Minneapolis Fed President Gary H. Stern Announces Retirement; Search Under Way for Successor
Minneapolis, April 2, 2009— Gary H. Stern, president and chief executive officer of the Federal Reserve Bank of Minneapolis, today announced that he plans to retire from the Reserve Bank this summer. Stern, 64, has headed the Minneapolis Fed since 1985, and is the longest-serving Federal Reserve Bank president.
“It has been truly an honor to spend most of my career working at the Federal Reserve Bank of Minneapolis,” Stern said. “I have been fortunate to work with three outstanding Chairmen—Paul Volcker, Alan Greenspan and now Ben Bernanke—over my 24 years as Bank president. We have faced considerable challenges over this time, and certainly today's financial and economic environment has been the most difficult. I am confident that with the Chairman's leadership, along with other outstanding policymakers in the Federal Reserve, our financial system will fully stabilize and our economy will once again resume growth,” Stern said.
Stern joined the Federal Reserve Bank of Minneapolis in 1982 as senior vice president and director of Research. Before that, he was a partner in a New York-based economic consulting firm. Stern's prior experience includes seven years at the Federal Reserve Bank of New York.
“Gary Stern has made significant contributions to the Bank, the Federal Reserve System and the Ninth Federal Reserve District. Gary has served as chairman of the Federal Reserve System's Financial Services Policy Committee at a time of unprecedented changes, helping guide the Fed through some difficult, but important decisions that led to greater efficiency for consumers and the payments system as a whole. Further, Gary's thoughtful views on the too-big-to-fail problem were unfortunately quite prescient, but at the same time he continued to develop common-sense solutions that are designed to move our financial system forward during these challenging times,” said James J. Hynes, chairman of the Minneapolis Bank's board of directors and executive administrator, Twin City Pipe Trades Services Association in St. Paul, Minn.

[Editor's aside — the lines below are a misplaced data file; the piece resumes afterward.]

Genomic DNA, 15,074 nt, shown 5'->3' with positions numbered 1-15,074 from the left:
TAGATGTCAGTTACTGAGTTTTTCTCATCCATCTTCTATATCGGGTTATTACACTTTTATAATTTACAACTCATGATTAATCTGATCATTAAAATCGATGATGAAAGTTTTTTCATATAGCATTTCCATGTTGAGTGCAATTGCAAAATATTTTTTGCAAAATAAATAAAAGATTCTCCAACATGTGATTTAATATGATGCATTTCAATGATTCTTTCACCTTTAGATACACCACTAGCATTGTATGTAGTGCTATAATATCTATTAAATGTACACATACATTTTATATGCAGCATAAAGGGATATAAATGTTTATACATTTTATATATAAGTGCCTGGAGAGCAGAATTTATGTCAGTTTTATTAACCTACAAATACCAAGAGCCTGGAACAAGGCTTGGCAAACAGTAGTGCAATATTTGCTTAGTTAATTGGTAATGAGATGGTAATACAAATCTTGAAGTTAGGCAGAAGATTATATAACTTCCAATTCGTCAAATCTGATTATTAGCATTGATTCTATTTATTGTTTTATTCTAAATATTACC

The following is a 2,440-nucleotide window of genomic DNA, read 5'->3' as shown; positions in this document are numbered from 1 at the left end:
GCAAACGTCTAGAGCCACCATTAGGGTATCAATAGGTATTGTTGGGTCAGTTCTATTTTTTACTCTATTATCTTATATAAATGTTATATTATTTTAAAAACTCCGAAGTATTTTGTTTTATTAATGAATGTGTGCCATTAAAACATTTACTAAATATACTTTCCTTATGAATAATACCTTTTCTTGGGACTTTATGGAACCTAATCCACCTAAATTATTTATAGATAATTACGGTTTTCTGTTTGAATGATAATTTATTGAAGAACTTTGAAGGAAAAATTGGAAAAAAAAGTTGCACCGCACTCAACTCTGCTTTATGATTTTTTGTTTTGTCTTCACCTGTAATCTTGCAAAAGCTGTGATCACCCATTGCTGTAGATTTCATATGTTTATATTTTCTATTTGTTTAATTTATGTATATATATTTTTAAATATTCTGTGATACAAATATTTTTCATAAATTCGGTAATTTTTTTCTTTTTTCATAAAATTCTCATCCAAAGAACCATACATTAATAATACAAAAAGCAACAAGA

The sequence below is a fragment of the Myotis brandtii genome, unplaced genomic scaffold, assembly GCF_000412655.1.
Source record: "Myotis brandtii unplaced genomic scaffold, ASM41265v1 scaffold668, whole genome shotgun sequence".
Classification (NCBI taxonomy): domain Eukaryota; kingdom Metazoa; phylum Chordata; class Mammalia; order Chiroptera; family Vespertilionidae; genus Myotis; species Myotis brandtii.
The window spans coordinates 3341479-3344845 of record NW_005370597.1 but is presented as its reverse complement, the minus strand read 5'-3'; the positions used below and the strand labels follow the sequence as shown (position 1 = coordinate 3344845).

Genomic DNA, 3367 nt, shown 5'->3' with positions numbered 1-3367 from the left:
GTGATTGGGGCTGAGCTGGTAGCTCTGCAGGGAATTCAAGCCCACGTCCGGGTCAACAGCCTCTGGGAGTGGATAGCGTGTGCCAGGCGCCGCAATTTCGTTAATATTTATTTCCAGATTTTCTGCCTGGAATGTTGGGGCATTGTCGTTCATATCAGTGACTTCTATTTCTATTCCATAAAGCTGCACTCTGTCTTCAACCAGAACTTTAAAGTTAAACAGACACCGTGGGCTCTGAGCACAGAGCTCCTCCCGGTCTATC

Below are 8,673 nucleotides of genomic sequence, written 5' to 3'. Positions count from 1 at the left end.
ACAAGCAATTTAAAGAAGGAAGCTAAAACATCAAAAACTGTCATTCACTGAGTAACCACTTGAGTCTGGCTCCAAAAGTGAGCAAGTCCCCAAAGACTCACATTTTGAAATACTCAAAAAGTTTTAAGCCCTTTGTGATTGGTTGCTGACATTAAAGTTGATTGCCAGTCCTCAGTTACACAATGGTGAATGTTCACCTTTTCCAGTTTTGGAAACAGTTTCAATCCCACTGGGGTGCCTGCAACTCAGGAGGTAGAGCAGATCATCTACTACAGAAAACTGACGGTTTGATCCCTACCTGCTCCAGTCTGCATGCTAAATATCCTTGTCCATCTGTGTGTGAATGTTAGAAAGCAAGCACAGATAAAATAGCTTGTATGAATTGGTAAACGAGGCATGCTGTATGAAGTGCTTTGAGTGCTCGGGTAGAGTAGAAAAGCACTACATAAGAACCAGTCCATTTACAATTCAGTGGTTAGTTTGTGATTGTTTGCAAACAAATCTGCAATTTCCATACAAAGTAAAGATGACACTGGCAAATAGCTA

Hynes will head a committee that will conduct a nationwide search for candidates to replace Stern as president of the Federal Reserve Bank of Minneapolis.
As one of the 12 Federal Reserve Banks, the Federal Reserve Bank of Minneapolis contributes to a variety of Federal Reserve System functions, including operation of a nationwide payments system, distribution of the nation's currency and coin, supervision and regulation of member banks and bank holding companies, and serving as a fiscal agent for the U.S. Treasury. Additionally, the president of the Minneapolis Fed serves as a member of the Federal Open Market Committee, the monetary policymaking arm of the Federal Reserve's Board of Governors. Together with its branch in Helena, Mont., the Minneapolis Fed serves the Ninth Federal Reserve District, which includes Minnesota, Montana, North and South Dakota, 26 counties in northwestern Wisconsin and the Upper Peninsula of Michigan.